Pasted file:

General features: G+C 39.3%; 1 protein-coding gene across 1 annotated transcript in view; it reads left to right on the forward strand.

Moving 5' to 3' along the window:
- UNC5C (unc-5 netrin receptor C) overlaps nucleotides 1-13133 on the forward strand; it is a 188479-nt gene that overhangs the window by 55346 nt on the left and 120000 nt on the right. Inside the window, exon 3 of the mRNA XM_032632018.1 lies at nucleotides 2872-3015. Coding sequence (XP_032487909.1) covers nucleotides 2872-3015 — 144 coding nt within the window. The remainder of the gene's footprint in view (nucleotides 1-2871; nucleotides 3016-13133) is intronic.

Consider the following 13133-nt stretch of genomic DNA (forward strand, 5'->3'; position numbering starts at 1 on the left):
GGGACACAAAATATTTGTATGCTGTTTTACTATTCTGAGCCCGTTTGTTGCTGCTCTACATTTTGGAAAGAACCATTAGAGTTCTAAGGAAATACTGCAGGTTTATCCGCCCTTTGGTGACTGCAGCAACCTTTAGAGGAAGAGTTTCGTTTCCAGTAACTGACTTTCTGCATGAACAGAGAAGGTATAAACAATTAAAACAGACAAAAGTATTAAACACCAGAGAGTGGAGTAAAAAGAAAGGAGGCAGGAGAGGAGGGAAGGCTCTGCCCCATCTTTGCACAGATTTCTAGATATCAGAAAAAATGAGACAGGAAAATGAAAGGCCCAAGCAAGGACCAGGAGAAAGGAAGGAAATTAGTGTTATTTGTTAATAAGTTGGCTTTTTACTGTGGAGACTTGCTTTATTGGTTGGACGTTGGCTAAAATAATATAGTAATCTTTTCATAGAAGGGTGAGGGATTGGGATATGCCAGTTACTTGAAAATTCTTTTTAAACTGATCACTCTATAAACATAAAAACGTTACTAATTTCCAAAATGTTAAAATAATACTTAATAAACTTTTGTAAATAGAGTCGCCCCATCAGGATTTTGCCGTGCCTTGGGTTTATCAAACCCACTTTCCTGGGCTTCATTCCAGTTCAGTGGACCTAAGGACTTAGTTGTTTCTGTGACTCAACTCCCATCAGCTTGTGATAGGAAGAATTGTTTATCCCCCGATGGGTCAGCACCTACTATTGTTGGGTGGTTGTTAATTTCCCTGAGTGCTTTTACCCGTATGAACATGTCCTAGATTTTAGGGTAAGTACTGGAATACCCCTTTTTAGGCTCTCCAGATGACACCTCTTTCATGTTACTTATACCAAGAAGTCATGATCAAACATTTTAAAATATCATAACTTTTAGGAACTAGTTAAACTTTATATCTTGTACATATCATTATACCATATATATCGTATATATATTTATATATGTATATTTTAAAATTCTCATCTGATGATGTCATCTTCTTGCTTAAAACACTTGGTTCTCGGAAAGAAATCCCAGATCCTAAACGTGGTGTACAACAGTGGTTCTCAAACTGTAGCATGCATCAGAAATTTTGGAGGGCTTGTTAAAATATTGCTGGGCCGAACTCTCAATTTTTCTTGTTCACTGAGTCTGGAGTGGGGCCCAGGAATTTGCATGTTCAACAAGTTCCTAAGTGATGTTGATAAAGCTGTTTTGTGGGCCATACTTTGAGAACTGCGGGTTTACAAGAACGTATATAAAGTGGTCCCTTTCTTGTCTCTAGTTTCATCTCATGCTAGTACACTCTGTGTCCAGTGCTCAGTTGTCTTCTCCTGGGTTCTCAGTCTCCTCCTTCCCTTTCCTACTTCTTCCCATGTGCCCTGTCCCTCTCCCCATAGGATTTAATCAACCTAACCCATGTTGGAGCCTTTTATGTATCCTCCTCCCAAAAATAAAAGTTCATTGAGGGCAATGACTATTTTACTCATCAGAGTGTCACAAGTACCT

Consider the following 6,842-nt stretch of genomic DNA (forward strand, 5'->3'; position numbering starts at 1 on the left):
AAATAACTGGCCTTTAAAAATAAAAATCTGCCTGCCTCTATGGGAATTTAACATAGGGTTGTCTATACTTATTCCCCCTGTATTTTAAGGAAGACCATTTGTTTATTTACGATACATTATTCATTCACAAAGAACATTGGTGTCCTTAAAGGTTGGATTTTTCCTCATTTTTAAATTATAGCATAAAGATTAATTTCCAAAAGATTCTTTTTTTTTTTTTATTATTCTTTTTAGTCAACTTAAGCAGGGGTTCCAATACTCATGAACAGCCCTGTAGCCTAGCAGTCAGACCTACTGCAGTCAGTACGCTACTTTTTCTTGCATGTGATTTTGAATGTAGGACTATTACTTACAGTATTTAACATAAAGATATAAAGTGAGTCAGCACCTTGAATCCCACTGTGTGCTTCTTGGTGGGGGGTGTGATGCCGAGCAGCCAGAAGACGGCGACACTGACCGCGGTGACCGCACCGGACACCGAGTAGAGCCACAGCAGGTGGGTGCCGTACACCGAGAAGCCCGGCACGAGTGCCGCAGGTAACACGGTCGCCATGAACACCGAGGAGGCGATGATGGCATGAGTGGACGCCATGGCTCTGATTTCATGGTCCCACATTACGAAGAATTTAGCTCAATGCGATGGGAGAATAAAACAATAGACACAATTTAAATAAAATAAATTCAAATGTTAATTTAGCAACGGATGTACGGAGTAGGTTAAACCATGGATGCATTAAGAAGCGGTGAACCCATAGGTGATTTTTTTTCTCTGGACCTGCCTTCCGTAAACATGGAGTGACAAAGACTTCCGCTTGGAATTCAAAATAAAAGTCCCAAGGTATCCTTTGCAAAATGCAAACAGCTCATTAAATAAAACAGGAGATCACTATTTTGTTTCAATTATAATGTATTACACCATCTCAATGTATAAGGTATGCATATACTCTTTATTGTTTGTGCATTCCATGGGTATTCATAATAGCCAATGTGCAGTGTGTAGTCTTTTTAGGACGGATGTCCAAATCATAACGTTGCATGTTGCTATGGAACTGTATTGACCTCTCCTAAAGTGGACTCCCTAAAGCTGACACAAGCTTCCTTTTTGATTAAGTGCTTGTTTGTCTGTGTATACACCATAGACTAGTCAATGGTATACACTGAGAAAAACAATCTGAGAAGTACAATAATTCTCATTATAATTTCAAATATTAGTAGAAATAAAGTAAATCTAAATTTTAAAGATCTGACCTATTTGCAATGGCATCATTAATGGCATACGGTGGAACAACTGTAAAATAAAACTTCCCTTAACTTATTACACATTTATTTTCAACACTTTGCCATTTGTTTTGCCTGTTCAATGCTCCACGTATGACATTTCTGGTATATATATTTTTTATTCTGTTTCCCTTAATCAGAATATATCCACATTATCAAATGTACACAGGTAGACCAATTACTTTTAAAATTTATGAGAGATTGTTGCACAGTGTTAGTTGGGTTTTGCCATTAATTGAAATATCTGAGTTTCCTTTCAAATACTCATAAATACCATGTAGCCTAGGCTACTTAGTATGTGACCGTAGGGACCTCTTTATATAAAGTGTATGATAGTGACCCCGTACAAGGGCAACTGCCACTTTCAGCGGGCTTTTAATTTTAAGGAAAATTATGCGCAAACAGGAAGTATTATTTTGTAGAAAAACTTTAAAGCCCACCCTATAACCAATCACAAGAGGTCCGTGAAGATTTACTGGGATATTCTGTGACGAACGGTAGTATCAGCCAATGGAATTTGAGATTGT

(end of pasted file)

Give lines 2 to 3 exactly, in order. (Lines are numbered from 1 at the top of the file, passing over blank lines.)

Moving 5' to 3' along the window:
- UNC5C (unc-5 netrin receptor C) overlaps nucleotides 1-13133 on the forward strand; it is a 188479-nt gene that overhangs the window by 55346 nt on the left and 120000 nt on the right. Inside the window, exon 3 of the mRNA XM_032632018.1 lies at nucleotides 2872-3015. Coding sequence (XP_032487909.1) covers nucleotides 2872-3015 — 144 coding nt within the window. The remainder of the gene's footprint in view (nucleotides 1-2871; nucleotides 3016-13133) is intronic.